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A general power of appointment is power of appointment that is exercisable in favor of the donee, the donee’s creditors, or the creditors of the donee’s estate. Under IRC § 2042, the value of property over which the donee possesses a general power of appointment at death is included in the donee’s estate.
In situations where spouses have vastly unequal estates, the prudent use of a general power of appointment can avoid wasting the $3.5 million applicable exclusion amount, and in so doing, save more than $1.5 million in estate taxes.
To illustrate, assume one spouse has an estate worth $7 million, and the other spouse has an estate worth only $0.05 million. If poorer spouse dies first, virtually the entire applicable exclusion amount of the poorer spouse will be wasted. Upon the death of richer spouse, that spouse’s estate may be subject to significant estate taxes, since only $3.5 can currently be shielded from estate tax.
The traditional solution to this problem has been to “equalize” estates before the death of either spouse. If richer spouse were to transfer $3.5 million to poorer spouse either by outright gift or by lifetime QTIP trust under IRC §2523(f), the estate tax problem would be solved, since regardless of which spouse died first, the applicable exclusion amount would be sufficient to avoid the imposition of estate taxes. However, richer spouse may be reluctant or unwilling to make such a large lifetime transfer to poorer spouse. Thus, exposure to a large estate tax liability could be eventuate.
Another solution involves the use of a testamentary general power of appointment. Employing this technique, richer spouse grants to poorer spouse a testamentary general power of appointment over so much of richer spouse’s estate as is equal to poorer spouse’s unused applicable exclusion amount. In the example, richer spouse would grant to poorer spouse a testamentary general power of appointment equal to $3.45 million (i.e., $3.5 million applicable exclusion amount less $0.05 million estate of poorer spouse). The testamentary general power of appointment would be conferred upon poorer spouse by virtue of a revocable testamentary trust executed by richer spouse during his lifetime. Being revocable in nature, the power could be revoked by richer spouse at any time before the death of poorer spouse.
Note that if richer spouse were to die first, the problem requiring the use of the general power of appointment will not arise: Richer spouse could simply leave to poorer spouse an amount equal to $3.5 million — either outright or in a QTIP trust. Richer spouse would still have available his own $3.5 million exemption, and upon the eventual death of poorer spouse, that spouse’s estate will have been augmented so that it can utilize that spouse’s own $3.5 million exemption.
However, if poorer spouse dies first, the general power of appointment conferred upon her will result in her estate being increased by an amount equal to the difference between the applicable exclusion amount and her estate, so that the poorer spouse’s entire $3.5 million exemption amount would be utilized. The general power of appointment exercised by poorer spouse at death could even fund a credit shelter trust which would benefit richer spouse during his lifetime.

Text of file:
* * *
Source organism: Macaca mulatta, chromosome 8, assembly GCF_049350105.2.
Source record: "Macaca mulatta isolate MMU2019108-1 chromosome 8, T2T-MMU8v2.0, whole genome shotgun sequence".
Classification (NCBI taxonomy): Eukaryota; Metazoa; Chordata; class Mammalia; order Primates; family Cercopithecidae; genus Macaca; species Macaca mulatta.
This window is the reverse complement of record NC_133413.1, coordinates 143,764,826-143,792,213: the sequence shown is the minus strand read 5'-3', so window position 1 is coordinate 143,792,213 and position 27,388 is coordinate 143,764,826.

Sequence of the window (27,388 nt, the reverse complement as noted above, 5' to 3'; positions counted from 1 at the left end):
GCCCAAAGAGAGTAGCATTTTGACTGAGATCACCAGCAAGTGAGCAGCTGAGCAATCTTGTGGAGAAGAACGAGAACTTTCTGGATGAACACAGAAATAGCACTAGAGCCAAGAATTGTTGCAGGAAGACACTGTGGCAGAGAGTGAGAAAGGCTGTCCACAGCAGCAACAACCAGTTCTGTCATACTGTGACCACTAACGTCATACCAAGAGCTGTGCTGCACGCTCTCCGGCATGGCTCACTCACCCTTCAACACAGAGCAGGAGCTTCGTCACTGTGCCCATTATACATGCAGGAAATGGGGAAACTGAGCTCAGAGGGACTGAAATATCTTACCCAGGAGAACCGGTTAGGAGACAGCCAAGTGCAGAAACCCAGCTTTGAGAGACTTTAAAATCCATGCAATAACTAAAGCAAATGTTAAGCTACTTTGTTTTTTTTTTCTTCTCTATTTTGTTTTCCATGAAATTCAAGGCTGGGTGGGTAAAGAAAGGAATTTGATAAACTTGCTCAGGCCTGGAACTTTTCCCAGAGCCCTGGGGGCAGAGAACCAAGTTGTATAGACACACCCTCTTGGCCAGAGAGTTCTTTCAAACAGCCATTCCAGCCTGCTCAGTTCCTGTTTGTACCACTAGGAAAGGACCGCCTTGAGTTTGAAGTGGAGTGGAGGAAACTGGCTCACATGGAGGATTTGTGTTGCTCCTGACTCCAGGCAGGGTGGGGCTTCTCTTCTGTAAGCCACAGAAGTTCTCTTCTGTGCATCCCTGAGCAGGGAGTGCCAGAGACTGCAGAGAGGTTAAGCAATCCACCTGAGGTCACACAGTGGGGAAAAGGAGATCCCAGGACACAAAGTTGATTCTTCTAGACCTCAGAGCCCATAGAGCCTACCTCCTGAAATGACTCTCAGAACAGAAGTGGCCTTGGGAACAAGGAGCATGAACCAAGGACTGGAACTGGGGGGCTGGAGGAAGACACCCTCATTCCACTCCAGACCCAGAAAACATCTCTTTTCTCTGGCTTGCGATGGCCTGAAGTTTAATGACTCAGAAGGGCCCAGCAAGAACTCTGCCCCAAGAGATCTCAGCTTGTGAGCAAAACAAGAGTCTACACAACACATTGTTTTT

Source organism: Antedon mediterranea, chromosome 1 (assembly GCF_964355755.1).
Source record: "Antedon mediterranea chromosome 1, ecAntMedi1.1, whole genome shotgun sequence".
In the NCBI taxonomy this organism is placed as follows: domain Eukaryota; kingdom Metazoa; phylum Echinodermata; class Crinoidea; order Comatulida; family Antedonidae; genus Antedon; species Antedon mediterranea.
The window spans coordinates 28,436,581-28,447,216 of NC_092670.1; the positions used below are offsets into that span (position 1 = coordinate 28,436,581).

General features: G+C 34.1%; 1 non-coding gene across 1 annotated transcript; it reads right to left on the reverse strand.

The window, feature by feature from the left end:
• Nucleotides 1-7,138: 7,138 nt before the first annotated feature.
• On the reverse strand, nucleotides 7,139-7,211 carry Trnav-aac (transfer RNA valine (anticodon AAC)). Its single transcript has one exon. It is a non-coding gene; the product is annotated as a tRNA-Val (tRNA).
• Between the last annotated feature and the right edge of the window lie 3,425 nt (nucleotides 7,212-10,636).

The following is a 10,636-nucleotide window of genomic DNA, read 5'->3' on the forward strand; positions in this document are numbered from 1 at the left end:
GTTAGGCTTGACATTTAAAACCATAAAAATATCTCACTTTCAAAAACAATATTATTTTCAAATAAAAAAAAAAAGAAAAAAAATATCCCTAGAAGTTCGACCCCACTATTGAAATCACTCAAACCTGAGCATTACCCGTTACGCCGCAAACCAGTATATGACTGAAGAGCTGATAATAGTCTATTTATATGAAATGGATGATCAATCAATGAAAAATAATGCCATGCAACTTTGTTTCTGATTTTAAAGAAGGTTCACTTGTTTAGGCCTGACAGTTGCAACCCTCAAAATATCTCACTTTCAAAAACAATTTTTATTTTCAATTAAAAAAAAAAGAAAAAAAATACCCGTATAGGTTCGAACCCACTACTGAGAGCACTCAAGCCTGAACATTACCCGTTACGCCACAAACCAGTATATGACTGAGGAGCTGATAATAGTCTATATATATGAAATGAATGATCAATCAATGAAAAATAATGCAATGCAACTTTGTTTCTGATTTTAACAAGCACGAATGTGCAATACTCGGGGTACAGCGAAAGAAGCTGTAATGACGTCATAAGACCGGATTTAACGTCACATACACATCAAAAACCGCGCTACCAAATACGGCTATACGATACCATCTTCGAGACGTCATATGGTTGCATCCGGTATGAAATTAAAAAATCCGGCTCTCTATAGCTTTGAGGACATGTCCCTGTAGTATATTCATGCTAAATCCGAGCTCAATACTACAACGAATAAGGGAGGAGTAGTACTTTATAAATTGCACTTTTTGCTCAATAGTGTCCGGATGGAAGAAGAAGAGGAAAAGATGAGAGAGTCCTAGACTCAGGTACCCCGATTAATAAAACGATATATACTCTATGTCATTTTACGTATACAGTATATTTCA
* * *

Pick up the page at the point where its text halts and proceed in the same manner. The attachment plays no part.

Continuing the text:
By utilizing this technique, the estates of both spouses have been equalized, and richer spouse has not been required to part with dominion or control over any assets until the death of poorer spouse. Moreover, even at the death of poorer spouse, at which time richer spouse will be divested of dominion and control by reason of the testamentary exercise of the power of appointment by poorer spouse, richer spouse may still continue to benefit from the assets, since those assets could fund a credit shelter trust benefiting richer spouse during his lifetime.
[Note: Although the credit shelter trust may be drafted to liberally provide distributions to richer spouse during his lifetime, it may not go so far as to give richer spouse an unrestricted right to appoint trust assets to himself or others (i.e., an general power of appointment), as this could cause the trust assets to be included in the estate of richer spouse upon his death by virtue of IRC § 2036.]
If properly structured, this technique would thus achieve the following favorable tax results:
¶ No taxable event would occur during the lifetime of either spouse, since the inter vivos revocable trust granting the testamentary general power of appointment is not a completed gift, since it is revocable;
¶ At poorer spouse’s death, richer spouse makes a completed gift to poorer spouse (qualifying for the unlimited marital deduction) of that portion of richer spouse’s property which is subject to the general power of appointment;
¶ The extent of richer spouse’s property that is subject to the general power of appointment is included in the poorer spouse’s gross estate;
¶ Poorer spouse is treated as the transferor of all assets which fund the credit shelter trust, established for the benefit of richer spouse during his lifetime;
¶ Richer spouse (i) may be named both the beneficiary and trustee of the credit shelter trust, provided the power to make distributions to himself is limited by an ascertainable standard and (ii) may even possess a special power of appointment over the trust property, without the property being included in his estate at his death;
¶ The credit shelter trust may be exempt from generation skipping tax through allocation of poorer spouse’s GST exemption; and
¶ Assets transferred to the credit shelter trust will be asset protected, despite the fact that richer spouse will continue to benefit from the trust.
The IRS, in four published rulings, has approved the technique and tax result outlined herein. See PLRs 200604028, 200403094, 200210051, and 200101021.